Ten days ago I saw an advert on London’s transport network. Called ‘Avoid the Horror’, it featured a group of Zombies standing around a commuter on a packed tube train. Their faces display a variety of scars, bleeding mouths and exposed teeth, distorted by plastic masks.
It was a disquieting moment because I came face-to-face with this advert on King’s Cross station and the irony that this station was the scene of the worst station fire in the UK was also not lost on me – I got to know several of the survivors well in the years after that – and none of them found travelling on the Underground easy, silicon masks, scars and all.
Worse still, one of the ad’s Zombies closely resembled me and my face in the early months and years following the car fire in which I sustained 40% burns.
And the ad’s call to action to ‘Avoid the Horror’ is just as disturbing, reinforcing as it does the harmful association that people who wear masks as part of their treatment and who have burn scarring, are to be feared and avoided.
All this offence just to sell a conference call system.
Changing Faces has campaigned against the offensive use of facial scarring, asymmetrical or missing features and facial masks to deliberately incite horror, fear and revulsion in popular culture for many years – our Leo film was widely seen in cinemas and online.
And we have also been raising awareness of – drawing attention to – our society’s tendency in everyday speech to describe scarring as ‘horrific’ and disfigurement as ‘terrifying’. It is the language of the horror genre – and should remain in that only.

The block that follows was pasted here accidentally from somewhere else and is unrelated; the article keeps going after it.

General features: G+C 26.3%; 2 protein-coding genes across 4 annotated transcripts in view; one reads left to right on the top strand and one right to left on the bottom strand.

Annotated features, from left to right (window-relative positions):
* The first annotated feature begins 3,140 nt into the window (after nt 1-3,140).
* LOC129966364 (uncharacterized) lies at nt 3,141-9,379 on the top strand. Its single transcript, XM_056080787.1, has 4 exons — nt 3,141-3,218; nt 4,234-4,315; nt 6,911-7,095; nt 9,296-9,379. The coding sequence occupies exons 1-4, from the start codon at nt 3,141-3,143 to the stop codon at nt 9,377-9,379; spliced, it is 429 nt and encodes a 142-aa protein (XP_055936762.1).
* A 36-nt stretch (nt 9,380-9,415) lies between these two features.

The problem with such popular cultural references is that, for those of us who actually do have facial scars or whose faces are asymmetrical as a result of cancer, strokes or birth conditions – one on 111 people according to a recent study – the way that people react to such images and language regularly spills over into the way we are treated in everyday life. And that matters because it can make the playground a no-go area and public transport to be avoided at all costs.
I have endured being called Freddie Kreuger and Phantom by total strangers in front of family or members of the public. Some of our clients have been called Monster, Cyclops or Alien. These insults are usually accompanied by loud laughter by the perpetrators or obscene facial gestures or running away.
Such language and imagery, if left unchallenged, subtly encourages the public to view anyone with a disfigurement with fear or avoidance or caution and it makes the individual feel vulnerable, disempowered and unlikeable. The word ‘Horror’, for example, immediately makes a judgement on a person’s appearance.
We would like to see this offensive and disempowering wording replaced with factual words and phrases like ‘extensive scarring’, ‘a person with a disfigurement’ (not ‘the disfigured’), ‘has burn scars’ rather than ‘suffers from burn scars’ and we advise the media accordingly.
The fact is that people suffer as a result of the discriminatory behaviour they encounter from others because they look different.
It is also insensitive and disrespectful to the survivors who live with scarring from their injuries sustained in the King’s Cross fire and the Paddington rail crash, and continue to use London’s transport system, to urge fellow commuters to recoil in horror from anyone whose face bears a resemblance to those in the advert.